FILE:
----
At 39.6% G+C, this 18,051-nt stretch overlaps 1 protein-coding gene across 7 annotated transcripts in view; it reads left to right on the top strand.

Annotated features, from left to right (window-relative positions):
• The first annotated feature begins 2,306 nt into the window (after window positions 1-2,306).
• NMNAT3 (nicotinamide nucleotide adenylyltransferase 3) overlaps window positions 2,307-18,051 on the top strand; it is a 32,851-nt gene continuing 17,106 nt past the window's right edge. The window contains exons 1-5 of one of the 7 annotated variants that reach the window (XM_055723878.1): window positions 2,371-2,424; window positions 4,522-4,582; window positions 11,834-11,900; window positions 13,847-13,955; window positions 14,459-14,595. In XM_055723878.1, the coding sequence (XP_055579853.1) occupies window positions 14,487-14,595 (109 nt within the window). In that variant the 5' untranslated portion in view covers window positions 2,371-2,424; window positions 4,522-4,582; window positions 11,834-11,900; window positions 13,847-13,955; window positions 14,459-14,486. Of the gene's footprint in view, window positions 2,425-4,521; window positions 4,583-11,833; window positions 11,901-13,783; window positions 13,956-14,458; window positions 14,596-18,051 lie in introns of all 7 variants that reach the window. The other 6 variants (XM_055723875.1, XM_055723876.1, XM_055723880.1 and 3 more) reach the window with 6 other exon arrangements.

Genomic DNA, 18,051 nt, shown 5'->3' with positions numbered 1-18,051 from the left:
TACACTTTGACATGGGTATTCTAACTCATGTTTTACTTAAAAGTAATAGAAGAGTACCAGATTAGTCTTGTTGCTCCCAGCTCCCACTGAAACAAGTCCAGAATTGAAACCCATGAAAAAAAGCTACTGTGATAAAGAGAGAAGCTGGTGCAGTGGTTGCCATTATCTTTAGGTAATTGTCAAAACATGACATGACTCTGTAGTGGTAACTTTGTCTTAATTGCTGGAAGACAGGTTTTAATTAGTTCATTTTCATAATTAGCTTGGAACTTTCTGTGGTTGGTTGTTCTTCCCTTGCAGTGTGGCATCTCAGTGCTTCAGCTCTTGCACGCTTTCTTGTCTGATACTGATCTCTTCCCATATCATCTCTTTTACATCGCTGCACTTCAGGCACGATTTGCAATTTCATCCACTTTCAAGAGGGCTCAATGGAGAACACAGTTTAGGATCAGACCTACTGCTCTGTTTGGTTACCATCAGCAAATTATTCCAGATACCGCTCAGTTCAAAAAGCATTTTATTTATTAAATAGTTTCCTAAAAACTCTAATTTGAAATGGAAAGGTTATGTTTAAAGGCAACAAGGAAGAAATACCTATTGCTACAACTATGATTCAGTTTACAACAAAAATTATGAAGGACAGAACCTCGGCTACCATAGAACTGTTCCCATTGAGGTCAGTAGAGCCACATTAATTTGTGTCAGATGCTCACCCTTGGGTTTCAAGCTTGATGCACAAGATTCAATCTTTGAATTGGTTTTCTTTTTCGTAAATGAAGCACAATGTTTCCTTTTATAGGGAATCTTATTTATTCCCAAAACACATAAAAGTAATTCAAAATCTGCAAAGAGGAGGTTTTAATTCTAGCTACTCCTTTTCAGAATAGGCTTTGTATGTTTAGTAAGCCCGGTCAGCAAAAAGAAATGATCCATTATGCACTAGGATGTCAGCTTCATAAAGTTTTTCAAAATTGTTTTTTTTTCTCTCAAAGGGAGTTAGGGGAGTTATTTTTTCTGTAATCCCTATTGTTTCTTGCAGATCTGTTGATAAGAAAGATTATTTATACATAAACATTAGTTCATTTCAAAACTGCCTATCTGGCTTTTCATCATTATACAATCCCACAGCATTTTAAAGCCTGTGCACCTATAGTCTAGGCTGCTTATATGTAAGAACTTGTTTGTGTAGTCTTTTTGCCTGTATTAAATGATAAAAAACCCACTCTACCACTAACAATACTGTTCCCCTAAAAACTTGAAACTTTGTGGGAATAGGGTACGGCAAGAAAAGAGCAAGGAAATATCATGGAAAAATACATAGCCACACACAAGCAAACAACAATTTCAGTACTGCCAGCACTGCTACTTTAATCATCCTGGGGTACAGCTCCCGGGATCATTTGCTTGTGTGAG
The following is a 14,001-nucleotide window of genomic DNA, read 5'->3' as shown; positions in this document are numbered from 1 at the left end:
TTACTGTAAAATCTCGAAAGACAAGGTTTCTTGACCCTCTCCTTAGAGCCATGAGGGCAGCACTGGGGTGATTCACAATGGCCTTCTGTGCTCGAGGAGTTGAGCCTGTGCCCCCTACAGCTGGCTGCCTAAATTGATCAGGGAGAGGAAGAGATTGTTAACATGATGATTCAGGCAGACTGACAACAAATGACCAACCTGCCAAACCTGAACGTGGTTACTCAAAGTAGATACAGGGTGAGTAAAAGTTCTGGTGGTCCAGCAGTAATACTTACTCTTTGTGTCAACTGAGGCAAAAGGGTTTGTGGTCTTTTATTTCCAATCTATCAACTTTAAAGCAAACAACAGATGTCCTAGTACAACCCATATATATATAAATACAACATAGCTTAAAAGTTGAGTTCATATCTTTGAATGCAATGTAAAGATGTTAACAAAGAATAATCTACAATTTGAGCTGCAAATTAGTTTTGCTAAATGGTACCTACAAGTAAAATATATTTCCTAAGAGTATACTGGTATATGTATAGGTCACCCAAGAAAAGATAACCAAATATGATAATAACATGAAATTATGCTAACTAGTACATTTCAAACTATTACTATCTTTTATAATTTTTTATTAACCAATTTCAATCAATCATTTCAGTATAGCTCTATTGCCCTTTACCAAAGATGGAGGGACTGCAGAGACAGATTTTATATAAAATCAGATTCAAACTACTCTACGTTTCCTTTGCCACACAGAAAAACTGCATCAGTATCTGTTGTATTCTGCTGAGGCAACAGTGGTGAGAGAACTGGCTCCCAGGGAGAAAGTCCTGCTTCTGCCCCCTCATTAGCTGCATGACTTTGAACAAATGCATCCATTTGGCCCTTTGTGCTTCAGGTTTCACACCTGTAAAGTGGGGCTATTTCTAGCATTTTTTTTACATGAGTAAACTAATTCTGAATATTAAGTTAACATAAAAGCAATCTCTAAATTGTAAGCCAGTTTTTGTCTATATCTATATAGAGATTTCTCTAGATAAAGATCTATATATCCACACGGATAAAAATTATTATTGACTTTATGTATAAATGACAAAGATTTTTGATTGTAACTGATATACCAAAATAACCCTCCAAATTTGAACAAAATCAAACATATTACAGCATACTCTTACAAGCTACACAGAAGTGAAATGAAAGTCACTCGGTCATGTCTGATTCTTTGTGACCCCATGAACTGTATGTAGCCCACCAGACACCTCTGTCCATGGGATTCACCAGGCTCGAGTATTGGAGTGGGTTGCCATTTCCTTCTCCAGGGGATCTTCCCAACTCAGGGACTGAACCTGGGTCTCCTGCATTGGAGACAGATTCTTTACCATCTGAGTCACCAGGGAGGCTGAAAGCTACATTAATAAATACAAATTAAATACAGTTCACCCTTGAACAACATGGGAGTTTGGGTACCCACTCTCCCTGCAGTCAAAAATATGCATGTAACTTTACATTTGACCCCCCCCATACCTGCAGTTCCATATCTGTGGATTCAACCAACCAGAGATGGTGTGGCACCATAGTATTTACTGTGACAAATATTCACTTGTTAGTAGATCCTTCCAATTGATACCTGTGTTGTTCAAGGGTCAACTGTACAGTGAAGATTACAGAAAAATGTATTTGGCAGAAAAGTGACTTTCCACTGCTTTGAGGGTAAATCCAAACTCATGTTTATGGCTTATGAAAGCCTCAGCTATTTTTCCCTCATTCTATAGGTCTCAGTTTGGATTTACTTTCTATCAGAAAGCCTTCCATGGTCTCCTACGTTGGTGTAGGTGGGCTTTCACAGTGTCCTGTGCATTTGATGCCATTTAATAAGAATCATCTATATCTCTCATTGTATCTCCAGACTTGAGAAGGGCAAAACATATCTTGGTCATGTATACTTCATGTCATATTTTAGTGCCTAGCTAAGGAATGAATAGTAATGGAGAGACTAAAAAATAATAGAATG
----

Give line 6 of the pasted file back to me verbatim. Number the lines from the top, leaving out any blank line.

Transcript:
TACACTTTGACATGGGTATTCTAACTCATGTTTTACTTAAAAGTAATAGAAGAGTACCAGATTAGTCTTGTTGCTCCCAGCTCCCACTGAAACAAGTCCAGAATTGAAACCCATGAAAAAAAGCTACTGTGATAAAGAGAGAAGCTGGTGCAGTGGTTGCCATTATCTTTAGGTAATTGTCAAAACATGACATGACTCTGTAGTGGTAACTTTGTCTTAATTGCTGGAAGACAGGTTTTAATTAGTTCATTTTCATAATTAGCTTGGAACTTTCTGTGGTTGGTTGTTCTTCCCTTGCAGTGTGGCATCTCAGTGCTTCAGCTCTTGCACGCTTTCTTGTCTGATACTGATCTCTTCCCATATCATCTCTTTTACATCGCTGCACTTCAGGCACGATTTGCAATTTCATCCACTTTCAAGAGGGCTCAATGGAGAACACAGTTTAGGATCAGACCTACTGCTCTGTTTGGTTACCATCAGCAAATTATTCCAGATACCGCTCAGTTCAAAAAGCATTTTATTTATTAAATAGTTTCCTAAAAACTCTAATTTGAAATGGAAAGGTTATGTTTAAAGGCAACAAGGAAGAAATACCTATTGCTACAACTATGATTCAGTTTACAACAAAAATTATGAAGGACAGAACCTCGGCTACCATAGAACTGTTCCCATTGAGGTCAGTAGAGCCACATTAATTTGTGTCAGATGCTCACCCTTGGGTTTCAAGCTTGATGCACAAGATTCAATCTTTGAATTGGTTTTCTTTTTCGTAAATGAAGCACAATGTTTCCTTTTATAGGGAATCTTATTTATTCCCAAAACACATAAAAGTAATTCAAAATCTGCAAAGAGGAGGTTTTAATTCTAGCTACTCCTTTTCAGAATAGGCTTTGTATGTTTAGTAAGCCCGGTCAGCAAAAAGAAATGATCCATTATGCACTAGGATGTCAGCTTCATAAAGTTTTTCAAAATTGTTTTTTTTTCTCTCAAAGGGAGTTAGGGGAGTTATTTTTTCTGTAATCCCTATTGTTTCTTGCAGATCTGTTGATAAGAAAGATTATTTATACATAAACATTAGTTCATTTCAAAACTGCCTATCTGGCTTTTCATCATTATACAATCCCACAGCATTTTAAAGCCTGTGCACCTATAGTCTAGGCTGCTTATATGTAAGAACTTGTTTGTGTAGTCTTTTTGCCTGTATTAAATGATAAAAAACCCACTCTACCACTAACAATACTGTTCCCCTAAAAACTTGAAACTTTGTGGGAATAGGGTACGGCAAGAAAAGAGCAAGGAAATATCATGGAAAAATACATAGCCACACACAAGCAAACAACAATTTCAGTACTGCCAGCACTGCTACTTTAATCATCCTGGGGTACAGCTCCCGGGATCATTTGCTTGTGTGAG